Now, I've heard you mention that you like to make large prints.  Well, don't print much, and nothing larger than 81/2 x 11"  We both know if you want to print large you probably need a larger sensor.  Most of my photos, the first thing I do is to crop.  I have to.  My computer is not really fast enough (I'm impatient) to work on full sized photos.  I usually save the original.  But, hell, I might as well have a 16mp sensor!  I thought the DLA (Diffraction Limiting Aperture) of MFT should make shooting difficult.  Well, apparently the trick is to use lenses that start out fairly sharp wide open, and also to master the daytime fill flash.  So Scott got his top of the line Olympus professional camera in November.  I acquired a inner and outer bayonet adapter for Zeiss/Contax/Kiev rangefinder and had four lenses lined up.  But I was too late!  I never got the chance.

 

OK, sorry for rambling on.  The one thing I wanted to say was Voitlander is serious when they say APO.  Have you tried the APO Lanthars?  I have the relatively pedestrian 90/3.5.  And really like it.  But what I really want is the Voigtlander APO-Lanthar 125mm f/2.5 SL with a native EF mount (though manual focus).  This may well be the holy grail of lenses for me!  I wish I had the chance to shoot my Zeiss lenses on the professional Oly.  I don't doubt it is as you say, but I've never had the opportunity to find out.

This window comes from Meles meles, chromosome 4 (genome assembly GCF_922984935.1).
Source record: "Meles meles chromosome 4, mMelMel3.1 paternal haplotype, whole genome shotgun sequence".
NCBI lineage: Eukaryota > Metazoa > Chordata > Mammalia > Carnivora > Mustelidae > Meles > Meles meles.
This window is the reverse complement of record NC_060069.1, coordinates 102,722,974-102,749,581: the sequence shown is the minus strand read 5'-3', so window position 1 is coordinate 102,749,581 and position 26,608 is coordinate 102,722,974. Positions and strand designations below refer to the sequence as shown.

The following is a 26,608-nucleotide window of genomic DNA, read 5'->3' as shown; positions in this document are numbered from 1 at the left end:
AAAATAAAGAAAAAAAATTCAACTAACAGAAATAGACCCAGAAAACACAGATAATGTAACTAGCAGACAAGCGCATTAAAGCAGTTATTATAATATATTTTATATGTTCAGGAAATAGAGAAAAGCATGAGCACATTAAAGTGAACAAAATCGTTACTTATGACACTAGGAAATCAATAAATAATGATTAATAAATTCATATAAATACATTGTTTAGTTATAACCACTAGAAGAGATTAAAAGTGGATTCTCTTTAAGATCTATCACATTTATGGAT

And as a final hopeful thought on Zeiss RF glass...The size is perfect for the MFT cameras!  I can't wait to try them!  But then, I guess I have to!



#63 Rover

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Posted 19 January 2017 - 08:07 AM

I've been in a confessional mood lately.  Burn me to the stake!  I don't use filters, unless you consider close up lenses to be filters!

 

I have a slight tendency to want to use a clear filter to protect the front element, but I figure if I use a hood, I get most of the protection with out the cryptic behavior of the filter throwing one more variable into the mix.

Well, of course whatever floats your boat! :) Me, I prefer to replace a $80 filter rather than fork out hundreds to replace a front element (or, worse still, a whole front group / assembly). I've had my share of filters that got smashed or badly soiled - I would hate to think of that happening to the lens instead. :)